But we were determined, and we believed that, succeed or fail, we would give Boots our all. To pay the bills, Sean and Chris biked around town, at ungodly hours and in all weather, to deliver newspapers. I temped and hawked cutlery. Nick folded towels while averting his eyes from fat naked men at a local health club. By and large, things went well. We didn’t always agree. We didn’t always understand each other. But we were building a business, a company, based out of a shared passion and a common goal: to one day quit our part-time jobs.
The first time someone bought me a beer because I was one of the “BootsnAll Guys”, I could hardly believe it. When the four of us drove to Portland for the first BootsnAll party, a summertime shindig at Ringlers Annex, we were stunned to see 30 people turn up. And yes, it was incredible to have our hands shook and shoulders clapped, and for people to tell us how cool it was, what we did, and how hard they knew we worked. But what really floored us, was watching these 30 strangers talk with each other. People who had chatted endlessly on the BootBoards were meeting face-to-face for the first time. Three women had traveled to the party just to meet their favorite BootsnAll writer. All around the bar that night were stories of confidence found and dreams realized, in part because of how us four crazy guys in Eugene were building something that helped all of us and all of them come together, out of a shared passion and a common goal: to travel, to authentically experience our crazy, profane, profound, beautiful, beastly, amazing and always-beyond-our-comprehension world.
They were drawn to BootsnAll, as you are, because they wanted to see the world. At BootsnAll they found people whose reaction wasn’t, “Are you crazy?” but was instead, “Rock on, mate! You’re gonna love it! Where do you want to go first?”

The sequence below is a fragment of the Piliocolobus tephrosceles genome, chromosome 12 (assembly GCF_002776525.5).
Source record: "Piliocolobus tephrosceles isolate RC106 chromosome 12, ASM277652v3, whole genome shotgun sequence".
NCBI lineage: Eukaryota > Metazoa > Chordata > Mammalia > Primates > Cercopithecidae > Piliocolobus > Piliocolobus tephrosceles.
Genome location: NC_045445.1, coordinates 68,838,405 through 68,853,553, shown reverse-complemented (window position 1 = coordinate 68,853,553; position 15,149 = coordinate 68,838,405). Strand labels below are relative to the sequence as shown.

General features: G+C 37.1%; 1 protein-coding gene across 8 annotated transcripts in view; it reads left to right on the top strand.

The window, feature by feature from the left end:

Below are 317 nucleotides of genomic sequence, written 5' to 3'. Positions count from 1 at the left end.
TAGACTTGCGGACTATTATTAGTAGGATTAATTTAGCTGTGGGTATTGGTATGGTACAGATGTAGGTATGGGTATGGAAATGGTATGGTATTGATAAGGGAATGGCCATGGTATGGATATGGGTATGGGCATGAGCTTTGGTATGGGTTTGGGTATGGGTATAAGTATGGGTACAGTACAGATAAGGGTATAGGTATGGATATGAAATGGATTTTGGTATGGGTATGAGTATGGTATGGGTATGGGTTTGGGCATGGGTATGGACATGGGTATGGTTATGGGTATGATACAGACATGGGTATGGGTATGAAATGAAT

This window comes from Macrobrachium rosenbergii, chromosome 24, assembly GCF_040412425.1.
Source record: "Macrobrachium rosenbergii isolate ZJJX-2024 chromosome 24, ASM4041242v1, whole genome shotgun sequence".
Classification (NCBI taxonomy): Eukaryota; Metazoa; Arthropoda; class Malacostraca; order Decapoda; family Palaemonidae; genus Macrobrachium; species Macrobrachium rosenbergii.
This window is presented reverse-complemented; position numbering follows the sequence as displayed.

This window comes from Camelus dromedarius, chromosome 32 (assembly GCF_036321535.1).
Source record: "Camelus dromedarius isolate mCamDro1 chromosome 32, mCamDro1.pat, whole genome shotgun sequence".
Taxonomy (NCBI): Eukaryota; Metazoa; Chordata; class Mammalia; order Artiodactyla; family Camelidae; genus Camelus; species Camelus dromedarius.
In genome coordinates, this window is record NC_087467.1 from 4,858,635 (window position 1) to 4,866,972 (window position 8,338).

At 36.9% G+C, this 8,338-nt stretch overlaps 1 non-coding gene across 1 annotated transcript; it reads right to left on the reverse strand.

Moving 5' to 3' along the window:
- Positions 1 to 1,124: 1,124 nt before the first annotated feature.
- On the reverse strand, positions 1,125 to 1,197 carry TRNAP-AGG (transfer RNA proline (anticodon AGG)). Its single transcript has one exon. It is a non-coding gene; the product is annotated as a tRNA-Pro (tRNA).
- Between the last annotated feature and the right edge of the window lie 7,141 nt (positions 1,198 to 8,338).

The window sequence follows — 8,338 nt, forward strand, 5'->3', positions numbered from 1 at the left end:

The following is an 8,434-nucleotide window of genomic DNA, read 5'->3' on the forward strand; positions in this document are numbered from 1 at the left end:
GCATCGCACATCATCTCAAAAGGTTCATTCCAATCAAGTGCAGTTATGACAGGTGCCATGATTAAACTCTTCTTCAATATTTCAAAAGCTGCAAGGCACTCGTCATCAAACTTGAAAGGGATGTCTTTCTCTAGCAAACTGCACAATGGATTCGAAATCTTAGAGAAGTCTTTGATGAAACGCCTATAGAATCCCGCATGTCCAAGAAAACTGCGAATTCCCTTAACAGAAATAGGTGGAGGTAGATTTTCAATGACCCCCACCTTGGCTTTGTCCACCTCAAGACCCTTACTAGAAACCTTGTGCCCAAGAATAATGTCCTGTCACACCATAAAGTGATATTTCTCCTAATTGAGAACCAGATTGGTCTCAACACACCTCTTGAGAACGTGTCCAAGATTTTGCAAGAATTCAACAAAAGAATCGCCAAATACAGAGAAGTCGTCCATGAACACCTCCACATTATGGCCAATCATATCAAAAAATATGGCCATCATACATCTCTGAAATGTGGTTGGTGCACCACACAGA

When I left BootsnAll in 2003, I could feel the company’s momentum increasing. Leaving was not an easy decision, but just like leaving my hometown and moving abroad when I was younger, I knew it was the right thing to do. I also knew that the work I’d done, the hours and sweat equity I’d put in, had gone to build something bigger and better than me, bigger and better than all us four guys combined.
It’s been a long time since I posted an author’s new travelogue, or explained “Thorntree Refugee” status on the message boards, or wished Keener would be quiet for five minutes so I could concentrate on the new massive section of “content, commerce and community” that I was supposed to be building. But I’ve always known where BootsnAll was going, and tonight, I see that I was right.
BootsnAll is more than Sean, Chris, Nick and I ever could have imagined. Everyone here tonight is here out of a common dream and a common love – to see the world, and to share with like-minded people that passion not just for travel, but for a life fully lived. I am honored to see you and meet you here tonight, to see how far BootsnAll has come, and to have been part of something that, no matter how crazy it might have seemed at the time, has helped people’s dreams come true. Thank you.
Thanks again, Ant. Very meaningful to Sean and I and it was great to see you again.